Bureau of Immigration stats show the key sources for medical tourists to India were Bangladesh, Afghanistan, Iraq, Maldives, Oman and Yemen. The main treatments are for heart surgery, knee transplant, cosmetic surgery and dental care, and the preferred states for this treatment are Maharashtra, Kerala, Goa, Karnataka and Gujarat. The Seychelles also had an increase in people arriving on medical visas.
Figures from the Ministry of Tourism, received from the Bureau of Immigration, Government of India, state 495,000 medical tourists to India in 2017. Of these, 221,751 were Bangladeshi followed by patients from Afghanistan (55,681), Iraq (47,640), Maldives (45,355), Oman (28,157) and Yemen (11,903). The Seychelles, from where only five people came on medical visas in 2015, reported 939 medical tourists in 2017.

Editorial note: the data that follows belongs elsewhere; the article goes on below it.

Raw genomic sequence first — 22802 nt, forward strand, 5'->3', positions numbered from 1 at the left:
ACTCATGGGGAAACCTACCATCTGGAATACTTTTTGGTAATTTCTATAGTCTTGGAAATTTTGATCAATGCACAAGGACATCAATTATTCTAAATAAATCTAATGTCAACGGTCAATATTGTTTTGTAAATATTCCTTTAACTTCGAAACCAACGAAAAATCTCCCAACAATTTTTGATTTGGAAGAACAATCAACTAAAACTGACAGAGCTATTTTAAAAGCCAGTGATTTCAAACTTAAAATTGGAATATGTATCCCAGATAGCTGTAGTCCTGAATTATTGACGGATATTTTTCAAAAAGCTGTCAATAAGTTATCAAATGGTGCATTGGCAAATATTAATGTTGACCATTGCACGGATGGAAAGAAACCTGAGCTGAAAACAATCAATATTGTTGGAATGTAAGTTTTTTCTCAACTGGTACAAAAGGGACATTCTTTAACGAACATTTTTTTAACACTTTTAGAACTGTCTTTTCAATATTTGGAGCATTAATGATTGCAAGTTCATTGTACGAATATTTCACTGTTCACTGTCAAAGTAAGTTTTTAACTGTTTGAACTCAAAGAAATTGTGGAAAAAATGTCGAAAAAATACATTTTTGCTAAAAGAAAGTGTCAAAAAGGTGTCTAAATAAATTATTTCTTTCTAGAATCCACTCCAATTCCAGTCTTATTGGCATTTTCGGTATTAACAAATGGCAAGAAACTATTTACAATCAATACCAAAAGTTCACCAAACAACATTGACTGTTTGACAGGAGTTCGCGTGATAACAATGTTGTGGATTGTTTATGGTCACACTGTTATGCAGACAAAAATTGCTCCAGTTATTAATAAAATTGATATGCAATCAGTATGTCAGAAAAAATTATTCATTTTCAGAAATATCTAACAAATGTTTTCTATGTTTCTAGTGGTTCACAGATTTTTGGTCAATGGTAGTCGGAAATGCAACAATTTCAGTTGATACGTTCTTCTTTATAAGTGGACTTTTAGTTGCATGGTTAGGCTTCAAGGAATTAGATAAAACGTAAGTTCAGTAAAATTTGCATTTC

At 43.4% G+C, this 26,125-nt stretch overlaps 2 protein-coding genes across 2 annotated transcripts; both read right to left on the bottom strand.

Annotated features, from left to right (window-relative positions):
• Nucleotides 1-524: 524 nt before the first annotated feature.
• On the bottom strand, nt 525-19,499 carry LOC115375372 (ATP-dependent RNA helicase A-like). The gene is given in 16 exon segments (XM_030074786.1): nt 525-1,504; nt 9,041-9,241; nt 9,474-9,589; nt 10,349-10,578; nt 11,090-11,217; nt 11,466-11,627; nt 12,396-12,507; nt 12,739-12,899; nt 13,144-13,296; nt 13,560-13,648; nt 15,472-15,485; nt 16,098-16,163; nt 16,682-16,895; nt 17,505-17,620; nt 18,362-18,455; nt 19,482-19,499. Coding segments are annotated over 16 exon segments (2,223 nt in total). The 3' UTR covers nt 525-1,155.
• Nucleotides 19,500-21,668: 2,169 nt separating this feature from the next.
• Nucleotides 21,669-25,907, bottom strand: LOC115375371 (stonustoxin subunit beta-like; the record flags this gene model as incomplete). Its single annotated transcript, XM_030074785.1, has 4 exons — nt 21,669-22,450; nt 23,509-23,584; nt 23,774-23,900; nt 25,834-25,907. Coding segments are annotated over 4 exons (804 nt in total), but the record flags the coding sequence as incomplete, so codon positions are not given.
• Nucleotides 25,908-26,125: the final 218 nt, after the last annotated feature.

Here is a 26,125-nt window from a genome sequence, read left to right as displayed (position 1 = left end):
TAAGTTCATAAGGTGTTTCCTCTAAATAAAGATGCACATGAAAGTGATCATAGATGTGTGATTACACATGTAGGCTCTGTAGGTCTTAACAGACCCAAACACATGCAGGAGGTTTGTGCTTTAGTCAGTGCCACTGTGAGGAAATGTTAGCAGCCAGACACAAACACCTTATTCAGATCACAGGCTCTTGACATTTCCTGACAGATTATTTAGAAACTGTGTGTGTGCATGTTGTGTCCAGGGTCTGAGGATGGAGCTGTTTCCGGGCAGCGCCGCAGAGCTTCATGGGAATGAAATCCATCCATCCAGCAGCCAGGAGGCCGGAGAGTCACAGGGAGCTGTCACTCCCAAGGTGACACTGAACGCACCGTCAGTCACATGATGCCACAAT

The number increased marginally in case of people coming from developed countries like US (615 in 2015 to 649 in 2017), UK (609 to 755), France (56 to 97) and Germany (52 to 109).
According to the report, the Indian medical tourism industry gets maximum patients for heart surgery, knee transplant, cosmetic surgery and dental care, as the cost of treatment here is considered the lowest in Asia, much lower than Thailand, Indonesia, Singapore and Hongkong.
The preferred states for medical treatment are Maharashtra, Kerala, Goa, Karnataka and Gujarat.
To promote medical tourism, the government has removed visa restriction on tourist visas which required a two-month gap between consecutive visits for people from the gulf countries.
A visa-on-arrival scheme for tourists from select countries has also been instituted which allows foreign nationals to stay in India for 30 days for medical reasons.
The full article was published in The Sunday Guardian.